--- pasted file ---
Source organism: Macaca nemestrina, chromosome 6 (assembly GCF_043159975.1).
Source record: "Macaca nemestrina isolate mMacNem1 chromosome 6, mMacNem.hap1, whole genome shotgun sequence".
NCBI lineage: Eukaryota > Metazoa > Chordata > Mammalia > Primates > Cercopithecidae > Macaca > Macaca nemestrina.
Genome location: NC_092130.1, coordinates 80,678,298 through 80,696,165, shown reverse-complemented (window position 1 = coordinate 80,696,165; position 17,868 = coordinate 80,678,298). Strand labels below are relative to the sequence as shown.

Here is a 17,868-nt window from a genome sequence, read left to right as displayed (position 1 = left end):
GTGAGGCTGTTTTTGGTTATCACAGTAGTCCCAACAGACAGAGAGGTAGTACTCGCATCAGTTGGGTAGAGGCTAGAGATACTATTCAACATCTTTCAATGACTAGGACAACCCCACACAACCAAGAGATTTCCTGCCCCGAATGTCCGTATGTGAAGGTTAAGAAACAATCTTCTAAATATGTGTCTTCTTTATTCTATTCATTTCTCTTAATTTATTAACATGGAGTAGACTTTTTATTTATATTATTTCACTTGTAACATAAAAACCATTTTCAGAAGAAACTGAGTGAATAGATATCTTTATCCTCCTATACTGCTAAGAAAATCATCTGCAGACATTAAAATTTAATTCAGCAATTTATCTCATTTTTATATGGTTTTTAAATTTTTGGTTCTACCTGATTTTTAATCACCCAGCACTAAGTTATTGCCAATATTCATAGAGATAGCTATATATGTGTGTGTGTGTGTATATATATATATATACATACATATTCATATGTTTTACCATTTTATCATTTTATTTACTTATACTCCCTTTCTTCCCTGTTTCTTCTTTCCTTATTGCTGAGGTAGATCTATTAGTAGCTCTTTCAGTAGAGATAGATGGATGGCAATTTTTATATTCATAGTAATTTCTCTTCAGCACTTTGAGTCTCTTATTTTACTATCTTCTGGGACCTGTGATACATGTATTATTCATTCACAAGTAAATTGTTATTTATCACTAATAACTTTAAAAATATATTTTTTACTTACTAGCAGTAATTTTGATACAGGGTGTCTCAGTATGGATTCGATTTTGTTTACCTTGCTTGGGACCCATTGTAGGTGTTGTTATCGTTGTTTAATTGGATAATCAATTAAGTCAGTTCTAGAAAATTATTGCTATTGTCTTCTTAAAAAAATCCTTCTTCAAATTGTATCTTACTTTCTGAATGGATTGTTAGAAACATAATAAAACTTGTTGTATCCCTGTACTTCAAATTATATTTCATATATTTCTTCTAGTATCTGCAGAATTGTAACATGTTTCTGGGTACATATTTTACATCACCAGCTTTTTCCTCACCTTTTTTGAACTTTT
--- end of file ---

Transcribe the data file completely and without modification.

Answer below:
Source organism: Macaca nemestrina, chromosome 6 (assembly GCF_043159975.1).
Source record: "Macaca nemestrina isolate mMacNem1 chromosome 6, mMacNem.hap1, whole genome shotgun sequence".
NCBI lineage: Eukaryota > Metazoa > Chordata > Mammalia > Primates > Cercopithecidae > Macaca > Macaca nemestrina.
Genome location: NC_092130.1, coordinates 80,678,298 through 80,696,165, shown reverse-complemented (window position 1 = coordinate 80,696,165; position 17,868 = coordinate 80,678,298). Strand labels below are relative to the sequence as shown.

Here is a 17,868-nt window from a genome sequence, read left to right as displayed (position 1 = left end):
GTGAGGCTGTTTTTGGTTATCACAGTAGTCCCAACAGACAGAGAGGTAGTACTCGCATCAGTTGGGTAGAGGCTAGAGATACTATTCAACATCTTTCAATGACTAGGACAACCCCACACAACCAAGAGATTTCCTGCCCCGAATGTCCGTATGTGAAGGTTAAGAAACAATCTTCTAAATATGTGTCTTCTTTATTCTATTCATTTCTCTTAATTTATTAACATGGAGTAGACTTTTTATTTATATTATTTCACTTGTAACATAAAAACCATTTTCAGAAGAAACTGAGTGAATAGATATCTTTATCCTCCTATACTGCTAAGAAAATCATCTGCAGACATTAAAATTTAATTCAGCAATTTATCTCATTTTTATATGGTTTTTAAATTTTTGGTTCTACCTGATTTTTAATCACCCAGCACTAAGTTATTGCCAATATTCATAGAGATAGCTATATATGTGTGTGTGTGTGTATATATATATATATACATACATATTCATATGTTTTACCATTTTATCATTTTATTTACTTATACTCCCTTTCTTCCCTGTTTCTTCTTTCCTTATTGCTGAGGTAGATCTATTAGTAGCTCTTTCAGTAGAGATAGATGGATGGCAATTTTTATATTCATAGTAATTTCTCTTCAGCACTTTGAGTCTCTTATTTTACTATCTTCTGGGACCTGTGATACATGTATTATTCATTCACAAGTAAATTGTTATTTATCACTAATAACTTTAAAAATATATTTTTTACTTACTAGCAGTAATTTTGATACAGGGTGTCTCAGTATGGATTCGATTTTGTTTACCTTGCTTGGGACCCATTGTAGGTGTTGTTATCGTTGTTTAATTGGATAATCAATTAAGTCAGTTCTAGAAAATTATTGCTATTGTCTTCTTAAAAAAATCCTTCTTCAAATTGTATCTTACTTTCTGAATGGATTGTTAGAAACATAATAAAACTTGTTGTATCCCTGTACTTCAAATTATATTTCATATATTTCTTCTAGTATCTGCAGAATTGTAACATGTTTCTGGGTACATATTTTACATCACCAGCTTTTTCCTCACCTTTTTTGAACTTTT